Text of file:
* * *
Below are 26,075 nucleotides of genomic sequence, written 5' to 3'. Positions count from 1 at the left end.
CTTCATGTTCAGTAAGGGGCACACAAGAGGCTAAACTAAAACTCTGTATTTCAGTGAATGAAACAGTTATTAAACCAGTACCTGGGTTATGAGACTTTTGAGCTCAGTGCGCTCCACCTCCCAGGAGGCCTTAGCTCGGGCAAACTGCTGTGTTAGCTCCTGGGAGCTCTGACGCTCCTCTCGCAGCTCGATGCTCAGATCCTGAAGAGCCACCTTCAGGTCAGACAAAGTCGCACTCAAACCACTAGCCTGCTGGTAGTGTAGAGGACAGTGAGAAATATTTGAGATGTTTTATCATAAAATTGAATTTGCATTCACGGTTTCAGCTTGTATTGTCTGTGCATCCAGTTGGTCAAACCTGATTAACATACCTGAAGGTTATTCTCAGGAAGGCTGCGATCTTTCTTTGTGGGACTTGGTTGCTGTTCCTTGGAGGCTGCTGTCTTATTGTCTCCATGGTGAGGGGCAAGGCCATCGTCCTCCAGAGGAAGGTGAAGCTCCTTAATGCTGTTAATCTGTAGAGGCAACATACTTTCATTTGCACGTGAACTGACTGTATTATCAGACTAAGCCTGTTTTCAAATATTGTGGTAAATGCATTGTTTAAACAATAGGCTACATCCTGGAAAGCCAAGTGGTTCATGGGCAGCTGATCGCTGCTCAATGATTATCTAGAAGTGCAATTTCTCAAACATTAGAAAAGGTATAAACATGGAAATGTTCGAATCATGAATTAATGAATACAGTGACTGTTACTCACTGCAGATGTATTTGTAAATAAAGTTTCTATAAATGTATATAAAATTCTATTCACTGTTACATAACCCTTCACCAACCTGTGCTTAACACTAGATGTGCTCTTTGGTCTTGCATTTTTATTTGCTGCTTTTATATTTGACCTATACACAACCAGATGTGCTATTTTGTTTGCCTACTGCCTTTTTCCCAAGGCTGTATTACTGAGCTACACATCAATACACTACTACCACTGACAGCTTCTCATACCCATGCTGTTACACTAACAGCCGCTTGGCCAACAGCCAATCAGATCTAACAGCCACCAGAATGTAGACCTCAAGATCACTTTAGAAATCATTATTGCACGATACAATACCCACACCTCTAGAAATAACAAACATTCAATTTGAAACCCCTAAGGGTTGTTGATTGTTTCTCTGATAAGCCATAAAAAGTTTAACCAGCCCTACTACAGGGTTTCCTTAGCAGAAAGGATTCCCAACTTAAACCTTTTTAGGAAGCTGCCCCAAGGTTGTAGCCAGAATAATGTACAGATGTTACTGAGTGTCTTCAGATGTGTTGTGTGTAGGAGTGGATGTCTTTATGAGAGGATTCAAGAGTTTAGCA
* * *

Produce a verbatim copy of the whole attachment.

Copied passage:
Below are 26,075 nucleotides of genomic sequence, written 5' to 3'. Positions count from 1 at the left end.
CTTCATGTTCAGTAAGGGGCACACAAGAGGCTAAACTAAAACTCTGTATTTCAGTGAATGAAACAGTTATTAAACCAGTACCTGGGTTATGAGACTTTTGAGCTCAGTGCGCTCCACCTCCCAGGAGGCCTTAGCTCGGGCAAACTGCTGTGTTAGCTCCTGGGAGCTCTGACGCTCCTCTCGCAGCTCGATGCTCAGATCCTGAAGAGCCACCTTCAGGTCAGACAAAGTCGCACTCAAACCACTAGCCTGCTGGTAGTGTAGAGGACAGTGAGAAATATTTGAGATGTTTTATCATAAAATTGAATTTGCATTCACGGTTTCAGCTTGTATTGTCTGTGCATCCAGTTGGTCAAACCTGATTAACATACCTGAAGGTTATTCTCAGGAAGGCTGCGATCTTTCTTTGTGGGACTTGGTTGCTGTTCCTTGGAGGCTGCTGTCTTATTGTCTCCATGGTGAGGGGCAAGGCCATCGTCCTCCAGAGGAAGGTGAAGCTCCTTAATGCTGTTAATCTGTAGAGGCAACATACTTTCATTTGCACGTGAACTGACTGTATTATCAGACTAAGCCTGTTTTCAAATATTGTGGTAAATGCATTGTTTAAACAATAGGCTACATCCTGGAAAGCCAAGTGGTTCATGGGCAGCTGATCGCTGCTCAATGATTATCTAGAAGTGCAATTTCTCAAACATTAGAAAAGGTATAAACATGGAAATGTTCGAATCATGAATTAATGAATACAGTGACTGTTACTCACTGCAGATGTATTTGTAAATAAAGTTTCTATAAATGTATATAAAATTCTATTCACTGTTACATAACCCTTCACCAACCTGTGCTTAACACTAGATGTGCTCTTTGGTCTTGCATTTTTATTTGCTGCTTTTATATTTGACCTATACACAACCAGATGTGCTATTTTGTTTGCCTACTGCCTTTTTCCCAAGGCTGTATTACTGAGCTACACATCAATACACTACTACCACTGACAGCTTCTCATACCCATGCTGTTACACTAACAGCCGCTTGGCCAACAGCCAATCAGATCTAACAGCCACCAGAATGTAGACCTCAAGATCACTTTAGAAATCATTATTGCACGATACAATACCCACACCTCTAGAAATAACAAACATTCAATTTGAAACCCCTAAGGGTTGTTGATTGTTTCTCTGATAAGCCATAAAAAGTTTAACCAGCCCTACTACAGGGTTTCCTTAGCAGAAAGGATTCCCAACTTAAACCTTTTTAGGAAGCTGCCCCAAGGTTGTAGCCAGAATAATGTACAGATGTTACTGAGTGTCTTCAGATGTGTTGTGTGTAGGAGTGGATGTCTTTATGAGAGGATTCAAGAGTTTAGCA